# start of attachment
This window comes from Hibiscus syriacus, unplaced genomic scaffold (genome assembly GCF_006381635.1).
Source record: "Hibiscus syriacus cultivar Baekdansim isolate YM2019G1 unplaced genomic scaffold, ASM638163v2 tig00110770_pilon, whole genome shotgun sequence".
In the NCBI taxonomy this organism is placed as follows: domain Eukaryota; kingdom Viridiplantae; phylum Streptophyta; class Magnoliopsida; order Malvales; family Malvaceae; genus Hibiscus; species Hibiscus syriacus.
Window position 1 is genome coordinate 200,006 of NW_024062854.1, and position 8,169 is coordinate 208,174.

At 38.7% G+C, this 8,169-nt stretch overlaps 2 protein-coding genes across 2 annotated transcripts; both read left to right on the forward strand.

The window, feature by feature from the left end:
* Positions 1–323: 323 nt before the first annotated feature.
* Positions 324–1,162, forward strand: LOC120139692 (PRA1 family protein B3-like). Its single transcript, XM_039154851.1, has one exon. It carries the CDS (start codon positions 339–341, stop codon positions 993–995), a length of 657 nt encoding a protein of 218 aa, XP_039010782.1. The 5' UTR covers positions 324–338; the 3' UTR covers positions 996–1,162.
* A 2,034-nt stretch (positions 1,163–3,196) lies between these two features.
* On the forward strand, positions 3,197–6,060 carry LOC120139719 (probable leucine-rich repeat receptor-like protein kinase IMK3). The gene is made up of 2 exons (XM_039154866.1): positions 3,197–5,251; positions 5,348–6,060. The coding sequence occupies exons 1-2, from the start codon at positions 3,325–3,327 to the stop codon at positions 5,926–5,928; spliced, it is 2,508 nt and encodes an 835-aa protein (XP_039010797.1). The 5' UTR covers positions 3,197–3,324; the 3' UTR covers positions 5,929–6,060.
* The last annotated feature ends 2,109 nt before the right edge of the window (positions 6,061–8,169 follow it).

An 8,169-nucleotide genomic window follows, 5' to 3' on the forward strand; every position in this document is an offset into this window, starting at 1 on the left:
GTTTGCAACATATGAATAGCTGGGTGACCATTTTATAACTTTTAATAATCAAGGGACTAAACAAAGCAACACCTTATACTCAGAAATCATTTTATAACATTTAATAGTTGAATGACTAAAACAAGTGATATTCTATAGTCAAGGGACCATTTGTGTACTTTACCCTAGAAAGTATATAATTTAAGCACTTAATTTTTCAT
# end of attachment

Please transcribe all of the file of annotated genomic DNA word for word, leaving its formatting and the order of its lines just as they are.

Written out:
This window comes from Hibiscus syriacus, unplaced genomic scaffold (genome assembly GCF_006381635.1).
Source record: "Hibiscus syriacus cultivar Baekdansim isolate YM2019G1 unplaced genomic scaffold, ASM638163v2 tig00110770_pilon, whole genome shotgun sequence".
In the NCBI taxonomy this organism is placed as follows: domain Eukaryota; kingdom Viridiplantae; phylum Streptophyta; class Magnoliopsida; order Malvales; family Malvaceae; genus Hibiscus; species Hibiscus syriacus.
Window position 1 is genome coordinate 200,006 of NW_024062854.1, and position 8,169 is coordinate 208,174.

At 38.7% G+C, this 8,169-nt stretch overlaps 2 protein-coding genes across 2 annotated transcripts; both read left to right on the forward strand.

The window, feature by feature from the left end:
* Positions 1–323: 323 nt before the first annotated feature.
* Positions 324–1,162, forward strand: LOC120139692 (PRA1 family protein B3-like). Its single transcript, XM_039154851.1, has one exon. It carries the CDS (start codon positions 339–341, stop codon positions 993–995), a length of 657 nt encoding a protein of 218 aa, XP_039010782.1. The 5' UTR covers positions 324–338; the 3' UTR covers positions 996–1,162.
* A 2,034-nt stretch (positions 1,163–3,196) lies between these two features.
* On the forward strand, positions 3,197–6,060 carry LOC120139719 (probable leucine-rich repeat receptor-like protein kinase IMK3). The gene is made up of 2 exons (XM_039154866.1): positions 3,197–5,251; positions 5,348–6,060. The coding sequence occupies exons 1-2, from the start codon at positions 3,325–3,327 to the stop codon at positions 5,926–5,928; spliced, it is 2,508 nt and encodes an 835-aa protein (XP_039010797.1). The 5' UTR covers positions 3,197–3,324; the 3' UTR covers positions 5,929–6,060.
* The last annotated feature ends 2,109 nt before the right edge of the window (positions 6,061–8,169 follow it).

An 8,169-nucleotide genomic window follows, 5' to 3' on the forward strand; every position in this document is an offset into this window, starting at 1 on the left:
GTTTGCAACATATGAATAGCTGGGTGACCATTTTATAACTTTTAATAATCAAGGGACTAAACAAAGCAACACCTTATACTCAGAAATCATTTTATAACATTTAATAGTTGAATGACTAAAACAAGTGATATTCTATAGTCAAGGGACCATTTGTGTACTTTACCCTAGAAAGTATATAATTTAAGCACTTAATTTTTCAT